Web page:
Minor differences in the daily energy balance (the intake versus the expenditure of calories) are responsible for the development of obesity among children in the long term, as demonstrated through PhD research by Saskia van den Berg, carried out by the Dutch National Institute for Public Health and the Environment, RIVM in conjunction with the Julius Center of the University Medical Center Utrecht Utrecht, UMC Utrecht.
Van den Berg used the data of 2190 children from the PIAMA study, a large-scale health study among children. Ten percent of the children who participated in the PIAMA study became overweight between the second and sixth year of their life. By the end of the study, on average, this group had gained 4.8 kilograms more than children with a normal weight. Van den Berg calculated that, for 90% of the children who are overweight when aged six, this additional increase in weight is consistent with a calorie surplus of 75 kcal or less a day. To illustrate: 75 kcal is consistent with one glass of soft drink or 30 minutes of walking.
Excessive weight is still one of the main public health problems. In 2015, 12% of young persons (from 4 to about 20 years) was overweight. Excessive weight is caused by a disturbed energy balance with a calorie intake that exceeds calorie expenditure. The RIVM researcher thinks that, based on her study, the prevention of excessive weight among this group should be feasible by minor adaptations in their eating and exercise pattern, for instance, by drinking water instead of soft drinks, or by cycling or walking more often instead of taking the car. On the other side, this study demonstrates that a calorie surplus is quickly realised. The damage is done by eating a small packet of crisps or a small chocolate bar. Van den Berg considers it important for people to be aware of the fact that these choices in eating and exercise patterns really do matter in obesity.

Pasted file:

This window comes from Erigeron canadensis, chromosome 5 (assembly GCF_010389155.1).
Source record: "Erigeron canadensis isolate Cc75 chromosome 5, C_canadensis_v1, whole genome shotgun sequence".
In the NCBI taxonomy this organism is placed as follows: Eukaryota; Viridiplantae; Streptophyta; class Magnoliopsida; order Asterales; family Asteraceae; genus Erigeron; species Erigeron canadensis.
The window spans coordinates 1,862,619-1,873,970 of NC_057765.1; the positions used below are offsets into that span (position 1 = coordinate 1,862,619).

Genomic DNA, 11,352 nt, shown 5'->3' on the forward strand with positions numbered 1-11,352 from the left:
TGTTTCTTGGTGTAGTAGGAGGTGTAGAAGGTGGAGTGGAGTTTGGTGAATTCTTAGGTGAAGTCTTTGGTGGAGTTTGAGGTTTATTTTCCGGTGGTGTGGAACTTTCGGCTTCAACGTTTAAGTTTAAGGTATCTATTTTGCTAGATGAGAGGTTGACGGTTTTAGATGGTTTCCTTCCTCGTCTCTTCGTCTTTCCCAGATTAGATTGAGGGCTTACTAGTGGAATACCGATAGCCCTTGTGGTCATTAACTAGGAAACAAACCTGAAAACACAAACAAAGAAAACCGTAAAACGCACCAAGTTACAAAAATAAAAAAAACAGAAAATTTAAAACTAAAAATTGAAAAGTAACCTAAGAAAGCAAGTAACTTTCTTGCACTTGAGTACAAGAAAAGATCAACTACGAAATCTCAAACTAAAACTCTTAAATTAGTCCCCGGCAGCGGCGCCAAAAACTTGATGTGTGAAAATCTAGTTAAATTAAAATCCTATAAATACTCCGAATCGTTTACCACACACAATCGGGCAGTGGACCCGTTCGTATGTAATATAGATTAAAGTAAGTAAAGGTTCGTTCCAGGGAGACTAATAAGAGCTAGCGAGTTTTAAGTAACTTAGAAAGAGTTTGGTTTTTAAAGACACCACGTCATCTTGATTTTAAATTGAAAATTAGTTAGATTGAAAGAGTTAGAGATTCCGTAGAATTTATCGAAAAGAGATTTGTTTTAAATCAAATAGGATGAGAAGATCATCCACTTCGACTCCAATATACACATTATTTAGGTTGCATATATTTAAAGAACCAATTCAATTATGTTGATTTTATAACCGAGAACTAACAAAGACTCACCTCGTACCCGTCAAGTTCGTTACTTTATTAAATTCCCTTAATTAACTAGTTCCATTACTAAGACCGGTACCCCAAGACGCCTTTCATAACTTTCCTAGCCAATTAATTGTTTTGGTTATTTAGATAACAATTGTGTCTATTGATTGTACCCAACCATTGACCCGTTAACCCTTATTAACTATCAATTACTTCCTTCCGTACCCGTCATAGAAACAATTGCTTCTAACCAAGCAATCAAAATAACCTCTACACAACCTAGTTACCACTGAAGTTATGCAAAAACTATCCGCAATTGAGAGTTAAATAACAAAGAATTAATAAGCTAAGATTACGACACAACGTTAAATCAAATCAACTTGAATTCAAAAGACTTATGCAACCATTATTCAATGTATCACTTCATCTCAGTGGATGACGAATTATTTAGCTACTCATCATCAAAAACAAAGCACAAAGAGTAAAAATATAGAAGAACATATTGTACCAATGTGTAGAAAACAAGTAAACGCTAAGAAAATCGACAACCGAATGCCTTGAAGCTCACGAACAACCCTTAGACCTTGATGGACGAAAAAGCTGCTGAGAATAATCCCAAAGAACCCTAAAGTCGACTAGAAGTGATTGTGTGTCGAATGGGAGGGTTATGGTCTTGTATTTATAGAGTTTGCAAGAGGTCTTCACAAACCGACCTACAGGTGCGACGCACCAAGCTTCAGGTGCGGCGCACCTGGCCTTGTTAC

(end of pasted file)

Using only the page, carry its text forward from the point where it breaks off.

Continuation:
Excessive weight caused by genetic variations
Genetic differences between people may affect calorie intake, calorie expenditure and fat storage, and eventually cause people to be overweight. In her study, Van den Berg found associations between body-mass index (BMI) and waist circumference and five variations in genes that play a role in glucose and fat metabolism. For instance, about 17% of the Dutch population has a certain genetic variant in the SIRT1 gene. As adults, people carrying this variant have a higher BMI (0.5 kg/m2) compared to people who do not have this variant. According to Van den Berg, people with genetic susceptibility for obesity do not always become obese. ‘They may develop obesity more easily, but in the end these people can prevent becoming obese by eating healthy foods and exercising sufficiently.’
The above results are derived from two monographs from the dissertation ‘Diet and overweight, Epidemiological studies on intake, environment and genetics) by Saskia van den Berg. In this dissertation, the RIVM researcher describes a study into an broad range of nutritional factors and obesity, including the consumption of fish by pregnant women, the energy density of food and changes in the kind of food that can be bought in secondary schools. Van den Berg believes that offering healthier food is important for people to eat less and healthier.